​Confederate flag in S. Carolina ‘belongs in a museum,’ not in the air – Obama

Reuters / Jonathan Ernst
In the wake of a deadly shooting that involved a young white man gunning down nine African-Americans at a South Carolina church, new debate has opened up about the legitimacy of flying the Confederate flag on state grounds.

In fact, the White House even offered President Barack Obama’s view on the matter on Friday, as activists renewed calls for South Carolina to take down the Confederate flag waving in the air at the state capitol. In a nutshell, Obama believes it should be taken down.

“The president has said before he believes the Confederate flag belongs in a museum, and that is still his position,” spokesman Eric Schultz said to the media onboard Air Force One.

The flag itself has a divisive reputation for many Americans because of its use during the Civil War by America’s southern states, as they tried to secede from the North 150 years ago. For many, it remains a symbol of a brutal system of state-sanctioned slavery that the Confederacy fought to maintain. For others, it’s a symbol of heritage, history, and independence that they are proud to display.

Supporters of the flag are facing an extra wave of backlash, however, after a 21-year-old white man, Dylann Storm Roof, walked into a Bible study session in the historic Emanuel African Methodist Episcopal Church and killed nine people. He allegedly told victims they were targeted because of their race. He also reportedly drove a vehicle with a Confederate flag on the license plate.

READ MORE: Charleston church shooting suspect charged with 9 counts of murder, firearm possession

Since the shooting, both the American and South Carolina state flags have been lowered in honor of the victims, but the Confederate flag has remained waving at the top of its staff.

“We cannot have the Confederate flag waving in our capital,” said Cornell Brooks, the president of the National Association for the Advancement of Colored People, on Friday.

“The governor and state legislature have a responsibility to remove the flag,” Brooks added. “This is an antiquated discussion for 2015. It needs to come down.”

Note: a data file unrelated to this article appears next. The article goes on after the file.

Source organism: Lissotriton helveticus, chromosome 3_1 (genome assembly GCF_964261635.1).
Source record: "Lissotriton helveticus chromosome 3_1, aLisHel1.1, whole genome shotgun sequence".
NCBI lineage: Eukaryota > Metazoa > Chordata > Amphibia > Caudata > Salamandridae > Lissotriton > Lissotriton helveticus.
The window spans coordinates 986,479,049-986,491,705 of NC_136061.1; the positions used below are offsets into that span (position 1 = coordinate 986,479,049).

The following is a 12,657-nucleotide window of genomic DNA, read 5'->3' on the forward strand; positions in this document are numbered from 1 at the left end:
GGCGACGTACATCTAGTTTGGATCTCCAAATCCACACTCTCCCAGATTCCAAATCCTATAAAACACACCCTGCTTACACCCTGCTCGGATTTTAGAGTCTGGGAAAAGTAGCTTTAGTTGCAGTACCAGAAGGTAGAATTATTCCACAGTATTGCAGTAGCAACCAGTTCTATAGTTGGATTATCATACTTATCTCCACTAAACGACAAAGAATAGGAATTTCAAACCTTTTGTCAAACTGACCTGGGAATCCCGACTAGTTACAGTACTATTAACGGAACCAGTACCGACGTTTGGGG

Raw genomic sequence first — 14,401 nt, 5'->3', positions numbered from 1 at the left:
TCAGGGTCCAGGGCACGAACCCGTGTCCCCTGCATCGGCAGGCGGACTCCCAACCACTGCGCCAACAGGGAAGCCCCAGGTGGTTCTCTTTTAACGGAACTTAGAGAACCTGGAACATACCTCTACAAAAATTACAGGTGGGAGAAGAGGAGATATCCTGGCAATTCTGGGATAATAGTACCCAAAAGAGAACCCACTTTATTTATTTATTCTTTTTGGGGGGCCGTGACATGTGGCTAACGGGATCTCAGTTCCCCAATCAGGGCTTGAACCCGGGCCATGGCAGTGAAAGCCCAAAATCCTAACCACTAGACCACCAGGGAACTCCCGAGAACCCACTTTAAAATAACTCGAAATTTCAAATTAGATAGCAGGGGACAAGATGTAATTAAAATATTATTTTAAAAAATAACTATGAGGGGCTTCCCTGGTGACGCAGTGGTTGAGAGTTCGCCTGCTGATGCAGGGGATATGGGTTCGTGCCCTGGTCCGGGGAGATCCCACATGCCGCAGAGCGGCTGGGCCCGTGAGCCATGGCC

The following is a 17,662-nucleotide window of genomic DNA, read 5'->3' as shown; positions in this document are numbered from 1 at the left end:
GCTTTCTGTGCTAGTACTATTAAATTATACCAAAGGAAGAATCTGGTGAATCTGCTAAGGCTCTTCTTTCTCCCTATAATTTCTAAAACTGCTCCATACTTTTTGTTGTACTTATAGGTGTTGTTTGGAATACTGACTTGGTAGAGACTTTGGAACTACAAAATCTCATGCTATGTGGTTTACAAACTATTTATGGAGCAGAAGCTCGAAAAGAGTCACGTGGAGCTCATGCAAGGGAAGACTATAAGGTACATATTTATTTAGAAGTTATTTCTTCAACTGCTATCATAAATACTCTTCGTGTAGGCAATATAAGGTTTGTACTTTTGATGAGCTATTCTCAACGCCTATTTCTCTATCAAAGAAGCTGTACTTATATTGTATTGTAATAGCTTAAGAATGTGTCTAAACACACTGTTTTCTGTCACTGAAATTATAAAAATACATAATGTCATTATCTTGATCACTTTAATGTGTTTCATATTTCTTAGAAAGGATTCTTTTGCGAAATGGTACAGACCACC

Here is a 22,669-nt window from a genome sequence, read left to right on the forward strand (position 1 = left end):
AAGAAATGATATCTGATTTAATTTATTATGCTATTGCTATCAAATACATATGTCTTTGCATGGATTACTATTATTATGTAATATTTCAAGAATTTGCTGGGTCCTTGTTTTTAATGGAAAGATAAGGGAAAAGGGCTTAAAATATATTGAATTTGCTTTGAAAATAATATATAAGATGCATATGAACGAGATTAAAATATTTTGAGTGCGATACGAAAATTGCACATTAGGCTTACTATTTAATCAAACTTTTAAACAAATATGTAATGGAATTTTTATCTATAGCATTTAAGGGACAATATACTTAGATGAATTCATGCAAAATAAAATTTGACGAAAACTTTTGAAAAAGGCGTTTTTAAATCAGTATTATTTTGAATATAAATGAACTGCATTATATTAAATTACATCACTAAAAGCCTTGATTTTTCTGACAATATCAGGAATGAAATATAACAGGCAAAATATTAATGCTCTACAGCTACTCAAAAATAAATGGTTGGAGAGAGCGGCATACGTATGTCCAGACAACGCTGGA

Many Americans agree, and have shown their support by joining a petition calling for the flag’s removal. So far, more than 219,000 people have signed the letter, created by MoveOn.org activists.

“The Confederate flag is not a symbol of southern pride but rather a symbol of rebellion and racism,” the petition reads. “On the heels of the brutal killing of nine Black people in a South Carolina church by a racist terrorist, it’s time to put that symbol of rebellion and racism behind us and move toward healing and a better United States of America!”

Despite criticism, however, the office of South Carolina Governor Nikki Haley said, unlike the US and state flags, the Confederate flag could only be brought down if local lawmakers signed off on the move.

“In South Carolina, the governor does not have legal authority to alter the flag. Only the General Assembly can do that,” a spokesperson told ABC News.

US Senator Lindsey Graham (R-South Carolina) also sounded off on the issue on Friday.

“When we see that symbol lifted up as an emblem of hate, as a tool of hate, as an inspiration for hate, as an inspiration for violence, that symbol has to come down,” he said.

READ MORE: Dixie’s flag falls again: Supreme Court rules Texas can reject offensive plate designs

Others defended the flag’s presence.

Ben Jones, the president of the Sons of Confederate Veterans, a group that aims to preserve the “history and legacy” of those who fought for the South in the Civil War, said the recent massacre is unrelated to the issues surrounding the Confederate flag.

“It has everything to do with the psychosis of racism and hate,” Jones said to Al Jazeera America. “This was a very sick — sick to the point of evil — person who committed these unspeakable acts. We’re not going to give up our First Amendment right or sentiments towards our ancestors to please some Northern, politically correct bullshit.”

The SCV itself was involved in another recent controversy over the Confederate flag, this time in Texas, where the group sued the state over license plates bearing the controversial symbol. Texas had rejected specialty plates featuring the flag, but SCV sued, arguing the state was violating free speech.

The Supreme Court ultimately ruled against SCV, finding that when a message appears on license plates, it becomes a government statement and not a private individual’s, and that states have the right to control their own speech, given that the government has to be able to speak in order to function.